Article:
Denise encountered the phrase “exculpatory evidence” in a Law and Order episode and wondered about its origin. At its core is the Latin word culpa, translated as liability, fault, or blame.
The ex- prefix signifies out of or away from, thus rendering exculpatory as a vindication, a relief from blame, proof of innocence. The culpa base shows up in legal terminology, but originally it was theological.
St. Augustine was famous for his exclamation, O felix culpa! It meant “Oh, happy fault,” and it was a reference to original sin, which, damning in itself, still led to the coming of a redeemer. That phrase has worked its way into the Easter Liturgy of the Catholic Church. Another prayer, the Confiteor, a public declaration of sin, contains the line mea culpa, mea culpa, mea maxima culpa: “through my fault, through my fault, through my most grievous fault.”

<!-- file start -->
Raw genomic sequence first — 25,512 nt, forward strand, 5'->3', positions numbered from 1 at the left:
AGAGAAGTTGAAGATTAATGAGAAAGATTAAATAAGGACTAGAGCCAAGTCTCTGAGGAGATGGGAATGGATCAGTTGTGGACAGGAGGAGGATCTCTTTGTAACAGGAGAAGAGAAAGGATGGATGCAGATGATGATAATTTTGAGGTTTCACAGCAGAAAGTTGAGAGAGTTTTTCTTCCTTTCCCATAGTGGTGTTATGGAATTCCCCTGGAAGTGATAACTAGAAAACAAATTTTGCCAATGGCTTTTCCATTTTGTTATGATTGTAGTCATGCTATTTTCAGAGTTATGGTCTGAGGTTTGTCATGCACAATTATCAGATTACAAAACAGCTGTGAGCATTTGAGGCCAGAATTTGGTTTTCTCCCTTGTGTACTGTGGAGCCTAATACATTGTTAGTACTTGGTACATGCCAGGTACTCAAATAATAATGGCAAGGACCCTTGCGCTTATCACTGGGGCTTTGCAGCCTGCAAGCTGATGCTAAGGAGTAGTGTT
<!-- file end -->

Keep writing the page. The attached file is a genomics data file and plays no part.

Many of the words carved out of culpa are obsolete, but they remain interesting.
- culpable: deserving of punishment or condemnation
- culpation: a blaming or finding fault with
- culpatory: tending to express blame
- culpose: characterized by criminal negligence
- culprit: the accused
- disculpation: clearing from blame
- exculpation: the clearing from blame
- inculpable: free from blame
- inculpatory: tending to incriminate
Available from McFarland & Co.: Word Parts Dictionary, 2nd edition
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